Your 5-month-old golden retriever, who came home with you as a happy, healthy puppy, doesn't seem to be growing as fast as he should. In addition, he has no get-up-and-go, and he doesn't wolf down his puppy chow like he used to. He's just not the same dog. A phone call to your vet yielded a word you've never heard before, but it sounded scary: portosystemic shunt. Here is some basic information about this condition so you know what questions to ask the doctor when you bring your pup in for a diagnosis.
What Is a Portosystemic Shunt?
According to the American College of Veterinary Surgeons, a portosystemic shunt (PSS) is an abnormal connection between the portal vein and systemic circulation. In a normal puppy, blood from the abdominal organs enters the portal vein which transports it to the liver for detoxification. In a dog with PSS, the blood is shunted to the systemic circulation without first going to the liver. The shunt allows substances such as ammonia to build up in the bloodstream, which can be toxic to vital organs. It also deprives the liver of the nutrients it needs to grow normally, resulting in liver atrophy.
There are 2 main types of PSS: congenital and acquired. Within those 2 categories are the subcategories: extrahepatic (outside the liver) and intrahepatic (inside the liver). Extrahepatic congenital PSS occurs mostly in small breeds, such as yorkies, cairn terriers and maltese. Intrahepatic congenital PSS is found mainly in large breeds such as labs, golden retrievers, and Old English Sheepdogs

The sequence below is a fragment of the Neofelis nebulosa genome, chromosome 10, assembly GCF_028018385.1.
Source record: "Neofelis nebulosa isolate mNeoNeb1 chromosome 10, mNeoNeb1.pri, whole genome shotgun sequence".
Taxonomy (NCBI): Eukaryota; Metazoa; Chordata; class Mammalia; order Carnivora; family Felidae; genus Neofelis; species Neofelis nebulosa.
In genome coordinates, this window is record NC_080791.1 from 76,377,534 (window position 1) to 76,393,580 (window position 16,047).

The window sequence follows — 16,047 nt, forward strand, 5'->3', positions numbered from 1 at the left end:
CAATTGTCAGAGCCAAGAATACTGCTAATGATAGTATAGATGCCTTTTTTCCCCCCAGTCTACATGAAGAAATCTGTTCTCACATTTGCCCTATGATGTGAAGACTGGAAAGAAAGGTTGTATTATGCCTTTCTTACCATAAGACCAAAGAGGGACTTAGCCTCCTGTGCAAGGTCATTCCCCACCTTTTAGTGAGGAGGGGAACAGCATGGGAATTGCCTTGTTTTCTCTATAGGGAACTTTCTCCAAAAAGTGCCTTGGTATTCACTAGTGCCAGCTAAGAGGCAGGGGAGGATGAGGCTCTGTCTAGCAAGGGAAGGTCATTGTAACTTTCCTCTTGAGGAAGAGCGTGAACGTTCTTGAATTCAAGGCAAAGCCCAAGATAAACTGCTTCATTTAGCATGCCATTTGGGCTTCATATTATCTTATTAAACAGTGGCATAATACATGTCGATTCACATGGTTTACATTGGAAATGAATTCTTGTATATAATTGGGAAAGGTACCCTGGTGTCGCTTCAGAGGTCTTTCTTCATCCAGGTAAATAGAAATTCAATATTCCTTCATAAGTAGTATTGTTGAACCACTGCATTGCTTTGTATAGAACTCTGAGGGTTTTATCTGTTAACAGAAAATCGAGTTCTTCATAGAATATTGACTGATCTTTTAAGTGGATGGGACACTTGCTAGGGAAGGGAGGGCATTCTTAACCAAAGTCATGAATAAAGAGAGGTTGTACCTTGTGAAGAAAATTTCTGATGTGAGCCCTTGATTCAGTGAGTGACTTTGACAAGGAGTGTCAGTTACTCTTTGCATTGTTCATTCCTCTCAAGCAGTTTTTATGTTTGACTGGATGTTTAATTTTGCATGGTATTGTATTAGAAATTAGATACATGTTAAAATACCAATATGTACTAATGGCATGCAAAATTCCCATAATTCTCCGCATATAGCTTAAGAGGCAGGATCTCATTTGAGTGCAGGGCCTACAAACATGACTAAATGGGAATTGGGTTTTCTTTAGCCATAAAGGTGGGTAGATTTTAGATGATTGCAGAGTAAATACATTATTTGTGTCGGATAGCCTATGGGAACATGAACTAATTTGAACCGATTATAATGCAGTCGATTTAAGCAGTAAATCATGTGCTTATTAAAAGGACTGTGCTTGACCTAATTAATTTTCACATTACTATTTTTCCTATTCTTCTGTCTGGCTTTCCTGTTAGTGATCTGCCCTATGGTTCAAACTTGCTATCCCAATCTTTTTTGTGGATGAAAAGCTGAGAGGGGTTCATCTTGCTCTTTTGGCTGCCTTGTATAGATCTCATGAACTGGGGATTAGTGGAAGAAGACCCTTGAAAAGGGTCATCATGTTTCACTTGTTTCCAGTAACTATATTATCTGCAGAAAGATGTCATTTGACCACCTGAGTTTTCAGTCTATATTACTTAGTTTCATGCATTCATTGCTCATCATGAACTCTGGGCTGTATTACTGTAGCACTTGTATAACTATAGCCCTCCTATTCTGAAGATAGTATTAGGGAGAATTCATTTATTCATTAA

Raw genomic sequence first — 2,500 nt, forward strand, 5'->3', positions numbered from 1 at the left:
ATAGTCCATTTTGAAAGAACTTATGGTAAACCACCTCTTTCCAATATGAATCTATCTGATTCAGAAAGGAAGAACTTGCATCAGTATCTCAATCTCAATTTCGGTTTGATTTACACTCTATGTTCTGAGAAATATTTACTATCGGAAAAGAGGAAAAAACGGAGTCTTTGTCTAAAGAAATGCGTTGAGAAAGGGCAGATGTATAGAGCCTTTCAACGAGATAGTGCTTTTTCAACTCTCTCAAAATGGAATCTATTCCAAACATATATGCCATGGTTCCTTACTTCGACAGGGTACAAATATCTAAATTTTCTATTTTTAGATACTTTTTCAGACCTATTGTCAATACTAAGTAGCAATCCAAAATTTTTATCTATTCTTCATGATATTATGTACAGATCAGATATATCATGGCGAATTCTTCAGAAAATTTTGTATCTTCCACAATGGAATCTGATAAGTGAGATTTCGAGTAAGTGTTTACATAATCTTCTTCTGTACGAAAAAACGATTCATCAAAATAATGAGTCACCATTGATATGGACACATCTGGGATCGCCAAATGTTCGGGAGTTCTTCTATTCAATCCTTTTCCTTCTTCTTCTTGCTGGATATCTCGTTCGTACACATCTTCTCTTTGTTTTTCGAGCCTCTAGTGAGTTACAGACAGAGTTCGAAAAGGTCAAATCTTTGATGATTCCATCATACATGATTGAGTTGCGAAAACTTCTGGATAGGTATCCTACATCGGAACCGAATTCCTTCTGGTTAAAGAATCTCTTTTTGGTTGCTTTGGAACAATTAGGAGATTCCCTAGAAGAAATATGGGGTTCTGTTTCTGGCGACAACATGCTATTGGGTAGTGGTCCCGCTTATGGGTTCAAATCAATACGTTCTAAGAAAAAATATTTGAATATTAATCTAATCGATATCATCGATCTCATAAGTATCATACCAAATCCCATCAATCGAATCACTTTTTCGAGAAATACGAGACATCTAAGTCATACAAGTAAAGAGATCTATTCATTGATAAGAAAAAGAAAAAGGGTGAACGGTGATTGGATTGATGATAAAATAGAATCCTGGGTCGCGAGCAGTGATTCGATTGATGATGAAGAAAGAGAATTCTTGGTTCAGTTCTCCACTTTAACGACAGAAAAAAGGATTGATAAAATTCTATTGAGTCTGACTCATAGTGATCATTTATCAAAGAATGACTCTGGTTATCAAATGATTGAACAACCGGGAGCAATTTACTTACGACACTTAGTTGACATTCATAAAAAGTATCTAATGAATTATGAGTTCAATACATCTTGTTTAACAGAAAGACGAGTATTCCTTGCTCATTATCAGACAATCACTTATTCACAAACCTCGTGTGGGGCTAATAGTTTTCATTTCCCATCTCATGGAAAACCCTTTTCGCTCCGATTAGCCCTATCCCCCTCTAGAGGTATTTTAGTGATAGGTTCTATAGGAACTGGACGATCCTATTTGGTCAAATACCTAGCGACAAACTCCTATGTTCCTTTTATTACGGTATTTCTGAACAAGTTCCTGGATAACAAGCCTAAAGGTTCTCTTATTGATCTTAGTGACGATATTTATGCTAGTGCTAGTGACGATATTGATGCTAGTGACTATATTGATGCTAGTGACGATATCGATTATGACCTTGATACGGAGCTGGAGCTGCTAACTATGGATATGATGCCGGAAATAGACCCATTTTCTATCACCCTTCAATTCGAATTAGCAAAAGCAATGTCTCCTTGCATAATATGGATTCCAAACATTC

Congenital PSS means it was present at birth and is by far the most common type. It is usually diagnosed before a dog is 6 months old, which is about the time the stunted liver can no longer provide the filtration needed to keep up with the dog's growth.
Acquired PSS occurs later in the dog's life. It is usually associated with liver disease or hepatic hypertension and often causes numerous tiny shunts around the liver.
What Are the Symptoms?
A puppy with PSS will almost always show signs before 1 year of age, but in milder cases, symptoms may not show up for years. Common symptoms include stunted growth, lethargy, loss of appetite, poor muscle development, distended belly, disorientation, staring into space, head pressing, and seizures.
How Is PSS Diagnosed?
A complete history of the onset of symptoms and behavior changes is a key tool for diagnosing PSS. Your vet will also likely do a CBC and blood chemistry panel to check liver enzyme levels. A bile acid test checks for bile acid, which is usually elevated in dogs with PSS. Other diagnostic measures include ultrasound, MRI, CT scan or nuclear scintigraphy -- a nuclear scan that measures blood flow through the liver. One of the most effective tools is portography, which uses contrast dye to outline the liver shunt.
How Is PSS Treated?
The most effective treatment is surgery to close the shunt. However, your pup must be stabilized before surgery is performed. This requires feeding them a low protein diet, such as a liver prescription diet, and administration of lactulose, which prevents ammonia from entering the blood stream. Antibiotics also decrease the production of ammonia. Anti-convulsive medications may be needed to control seizures.
After the dog is stabilized, your vet or specialist will perform a procedure to close the shunt. Usually this is done by using a device called an ameroid constrictor rather than actual cutting and sewing. The constrictor is placed around the shunt and over a period of 3 to 4 weeks, slowly closes the shunt. Depending on how large and how numerous the shunts are, the prognosis is excellent for a long and healthy life.
For more information, contact your local vet clinic.